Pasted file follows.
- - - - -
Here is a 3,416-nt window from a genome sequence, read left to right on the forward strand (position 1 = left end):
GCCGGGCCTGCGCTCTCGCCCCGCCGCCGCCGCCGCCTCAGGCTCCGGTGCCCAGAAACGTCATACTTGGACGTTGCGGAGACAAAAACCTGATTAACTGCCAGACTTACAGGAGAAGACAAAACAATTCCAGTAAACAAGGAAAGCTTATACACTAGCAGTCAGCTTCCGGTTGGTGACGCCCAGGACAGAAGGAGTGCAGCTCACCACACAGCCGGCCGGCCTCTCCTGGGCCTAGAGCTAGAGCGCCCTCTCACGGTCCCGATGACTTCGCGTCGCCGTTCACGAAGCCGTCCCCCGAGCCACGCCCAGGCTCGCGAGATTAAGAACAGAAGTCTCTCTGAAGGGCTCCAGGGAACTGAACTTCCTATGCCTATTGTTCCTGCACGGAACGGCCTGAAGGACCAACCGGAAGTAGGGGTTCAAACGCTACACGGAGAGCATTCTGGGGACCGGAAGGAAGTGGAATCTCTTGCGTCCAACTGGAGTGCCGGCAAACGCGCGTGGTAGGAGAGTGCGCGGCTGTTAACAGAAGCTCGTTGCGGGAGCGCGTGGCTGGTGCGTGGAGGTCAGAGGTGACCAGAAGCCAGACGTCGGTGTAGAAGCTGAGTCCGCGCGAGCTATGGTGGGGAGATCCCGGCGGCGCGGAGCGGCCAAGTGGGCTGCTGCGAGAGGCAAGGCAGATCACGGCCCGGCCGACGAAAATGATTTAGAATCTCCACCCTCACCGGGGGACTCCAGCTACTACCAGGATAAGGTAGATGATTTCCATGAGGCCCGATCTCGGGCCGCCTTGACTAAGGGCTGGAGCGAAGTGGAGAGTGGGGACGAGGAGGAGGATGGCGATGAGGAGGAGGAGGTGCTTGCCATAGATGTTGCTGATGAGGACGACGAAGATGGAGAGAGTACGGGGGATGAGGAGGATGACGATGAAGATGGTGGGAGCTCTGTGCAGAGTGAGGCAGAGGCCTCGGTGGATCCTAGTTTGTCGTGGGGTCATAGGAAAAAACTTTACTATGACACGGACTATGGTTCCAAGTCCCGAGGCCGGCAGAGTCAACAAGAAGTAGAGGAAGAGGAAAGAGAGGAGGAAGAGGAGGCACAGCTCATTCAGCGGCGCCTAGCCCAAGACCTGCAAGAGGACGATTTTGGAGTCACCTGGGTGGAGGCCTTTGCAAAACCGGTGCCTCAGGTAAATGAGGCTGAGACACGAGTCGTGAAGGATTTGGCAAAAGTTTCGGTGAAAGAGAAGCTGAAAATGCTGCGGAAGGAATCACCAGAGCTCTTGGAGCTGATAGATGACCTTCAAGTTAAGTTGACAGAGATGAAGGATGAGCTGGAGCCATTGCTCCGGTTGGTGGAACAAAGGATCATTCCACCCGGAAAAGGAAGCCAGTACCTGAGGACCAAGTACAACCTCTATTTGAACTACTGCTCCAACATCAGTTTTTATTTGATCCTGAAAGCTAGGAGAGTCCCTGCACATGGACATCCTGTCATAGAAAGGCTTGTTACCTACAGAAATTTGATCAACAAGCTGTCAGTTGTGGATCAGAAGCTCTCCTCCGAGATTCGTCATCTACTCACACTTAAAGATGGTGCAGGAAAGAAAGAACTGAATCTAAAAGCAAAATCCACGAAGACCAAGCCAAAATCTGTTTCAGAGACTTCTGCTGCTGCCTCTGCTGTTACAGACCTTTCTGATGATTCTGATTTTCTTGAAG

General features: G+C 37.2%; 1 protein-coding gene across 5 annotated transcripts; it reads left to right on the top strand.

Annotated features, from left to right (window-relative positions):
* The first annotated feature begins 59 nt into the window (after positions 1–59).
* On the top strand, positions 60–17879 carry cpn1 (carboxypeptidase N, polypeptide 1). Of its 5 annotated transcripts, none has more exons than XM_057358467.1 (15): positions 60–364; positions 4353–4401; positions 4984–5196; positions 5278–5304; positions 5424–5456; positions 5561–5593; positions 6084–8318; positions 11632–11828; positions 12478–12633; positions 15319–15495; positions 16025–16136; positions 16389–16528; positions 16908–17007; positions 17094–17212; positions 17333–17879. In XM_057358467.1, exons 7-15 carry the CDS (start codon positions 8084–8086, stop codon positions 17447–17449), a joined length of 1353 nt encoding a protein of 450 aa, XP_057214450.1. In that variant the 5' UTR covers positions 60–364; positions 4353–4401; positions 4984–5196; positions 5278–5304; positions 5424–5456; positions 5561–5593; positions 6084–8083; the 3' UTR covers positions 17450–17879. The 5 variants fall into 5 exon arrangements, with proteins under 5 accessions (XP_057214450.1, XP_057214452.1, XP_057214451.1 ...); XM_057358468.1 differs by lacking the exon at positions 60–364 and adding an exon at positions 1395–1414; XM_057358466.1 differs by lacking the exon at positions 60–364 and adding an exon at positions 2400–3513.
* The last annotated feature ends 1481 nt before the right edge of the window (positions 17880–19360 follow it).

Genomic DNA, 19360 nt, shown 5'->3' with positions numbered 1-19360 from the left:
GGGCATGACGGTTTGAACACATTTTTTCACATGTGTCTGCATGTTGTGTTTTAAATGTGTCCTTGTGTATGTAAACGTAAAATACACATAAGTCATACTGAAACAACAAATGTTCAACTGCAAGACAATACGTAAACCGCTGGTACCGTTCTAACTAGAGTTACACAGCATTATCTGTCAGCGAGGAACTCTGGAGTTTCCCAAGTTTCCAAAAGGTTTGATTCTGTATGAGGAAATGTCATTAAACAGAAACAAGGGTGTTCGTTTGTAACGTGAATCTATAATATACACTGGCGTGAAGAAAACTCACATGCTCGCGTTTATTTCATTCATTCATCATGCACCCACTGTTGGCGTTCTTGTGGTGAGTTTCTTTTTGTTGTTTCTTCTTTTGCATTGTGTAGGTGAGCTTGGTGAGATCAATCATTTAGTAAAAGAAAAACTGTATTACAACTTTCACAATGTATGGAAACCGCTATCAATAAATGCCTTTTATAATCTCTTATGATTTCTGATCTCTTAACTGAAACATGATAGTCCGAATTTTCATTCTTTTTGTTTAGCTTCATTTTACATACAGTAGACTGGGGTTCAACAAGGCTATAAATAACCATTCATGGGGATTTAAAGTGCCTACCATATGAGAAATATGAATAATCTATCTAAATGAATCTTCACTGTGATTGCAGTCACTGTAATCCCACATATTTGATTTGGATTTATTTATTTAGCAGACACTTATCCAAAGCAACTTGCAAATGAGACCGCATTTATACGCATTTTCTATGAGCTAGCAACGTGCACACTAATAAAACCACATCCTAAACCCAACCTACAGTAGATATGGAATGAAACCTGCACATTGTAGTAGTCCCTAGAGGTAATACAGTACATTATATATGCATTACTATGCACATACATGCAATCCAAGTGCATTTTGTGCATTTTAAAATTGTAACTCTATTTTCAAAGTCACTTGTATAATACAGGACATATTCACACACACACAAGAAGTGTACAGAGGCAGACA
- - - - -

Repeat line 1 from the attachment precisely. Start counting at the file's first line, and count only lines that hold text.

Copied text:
Here is a 3,416-nt window from a genome sequence, read left to right on the forward strand (position 1 = left end):